Property reassessment delay to be explained in work session


By Stan Welch

The proposal to delay the reassessment of property values in Anderson County received second reading approval Tuesday night, based largely on assurances by County Assessor Mike Freeman that the need for the delay would be fully explained at a work session prior to the third reading.

The reassessment was due to take place this year, but can be delayed by vote of the Council. Some have pushed for the reassessment, arguing that the housing market has lowered values and that taxes should reflect that.

Freeman is arguing for a delay while he finishes tweaking assessment software that he hopes to also market to other counties and states. Council voted four to two, with Council members Wilson and Moore opposed, and Councilman Francis Crowder abstaining.

Rick Cothran, from TriCounty Technical College, appeared to make his case for a long term low cost lease arrangement for approximately 77 acres of county land at the airport. Cothran told Council that the land would be used for training heavy equipment operators in such areas as earth moving, site preparation, and asphalt installation.

He said that a private company conducted such training last year but has since relocated to Texas. The value of the program was clear, however, and Cothran and TCTC want to reinstate it. Cothran said that almost 150 operators were trained last year.

The program would prepare equipment operators to be certified by SCDOT to perform work on DOT projects. The need for land would be small at first, perhaps an acre and a half. That area would essentially be dug up and refilled and graded and regarded by the various classes. But as asphalt operations are added to the curriculum, more land would be needed.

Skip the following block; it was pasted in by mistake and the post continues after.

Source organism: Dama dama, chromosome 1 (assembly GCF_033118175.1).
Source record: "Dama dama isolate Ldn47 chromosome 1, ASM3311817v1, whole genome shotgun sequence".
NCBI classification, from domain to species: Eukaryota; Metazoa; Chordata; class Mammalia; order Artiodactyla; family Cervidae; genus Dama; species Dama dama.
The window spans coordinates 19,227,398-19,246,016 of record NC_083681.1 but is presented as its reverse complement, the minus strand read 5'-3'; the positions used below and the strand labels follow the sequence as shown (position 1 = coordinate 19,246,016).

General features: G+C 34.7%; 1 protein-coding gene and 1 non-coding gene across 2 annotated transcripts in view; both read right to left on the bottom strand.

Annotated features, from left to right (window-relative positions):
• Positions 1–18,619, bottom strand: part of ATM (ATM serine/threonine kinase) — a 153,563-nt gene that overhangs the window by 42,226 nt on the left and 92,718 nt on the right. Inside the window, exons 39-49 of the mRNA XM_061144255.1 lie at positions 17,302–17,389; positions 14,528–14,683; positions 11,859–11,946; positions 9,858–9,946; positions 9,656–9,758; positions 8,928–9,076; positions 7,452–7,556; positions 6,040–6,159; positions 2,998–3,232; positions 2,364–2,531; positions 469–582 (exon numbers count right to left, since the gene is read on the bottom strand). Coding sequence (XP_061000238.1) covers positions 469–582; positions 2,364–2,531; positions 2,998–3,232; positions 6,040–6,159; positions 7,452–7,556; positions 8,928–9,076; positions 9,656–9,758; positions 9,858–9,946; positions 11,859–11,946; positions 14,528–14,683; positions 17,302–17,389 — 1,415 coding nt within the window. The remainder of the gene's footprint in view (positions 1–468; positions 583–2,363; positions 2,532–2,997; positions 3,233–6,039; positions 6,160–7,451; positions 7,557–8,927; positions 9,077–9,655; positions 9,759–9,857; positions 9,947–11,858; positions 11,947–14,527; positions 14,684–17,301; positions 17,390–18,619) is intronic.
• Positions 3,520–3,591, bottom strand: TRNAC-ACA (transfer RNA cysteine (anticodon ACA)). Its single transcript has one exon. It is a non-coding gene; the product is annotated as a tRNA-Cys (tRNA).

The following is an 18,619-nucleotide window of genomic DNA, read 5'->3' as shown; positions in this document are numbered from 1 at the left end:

Councilman Francis Crowder raised concerns about how the land would be used until Cothran explained that TCTC was asking for no money and had no plans to construct anything on the property. “I just need some dirt to move around and pile up and move around some more,” said Cothran. “And I haven’t asked anyone for money.”

Councilman Eddie Moore and Councilwoman Cindy Wilson both pointed out that the land was bought by the County and asked whether Oconee and Pickens County might be interested in contributing to defraying that cost. “This is a very exciting proposition,” said Wilson, “but we are still paying on that land and that needs to be addressed.”

The request was presented as information only with no vote taken.

Councilwoman Gracie Floyd reported on the review of three county departments that the planning and public works committee, which she chairs, conducted recently.

She reported that Gail King, of the County’s MIS department, reported that the computer telephone system needs replacing. She also reported that a review of the County park system reveals that all of the 32 county parks will require improvements.

She raised the issue of making the two cent hospitality tax used by several municipalities to fund their recreational programs county wide, a move which projections indicate might raise as much as $3 million a year.

Finance committee chairman Francis Crowder challenged Floyd, saying that the ordinances defining the authority of the finance committee made it plain that the MIS department did not come under the purview of Floyd’s committee. “I see nothing here, Ms. Floyd, that places that department under your committee’s authority. The ordinance says clearly that the finance committee has authority in that matter.”

Floyd shrugged Crowder’s criticism off, saying “We shouldn’t pick all these things to pieces. Let’s just all work together to move the county forward.”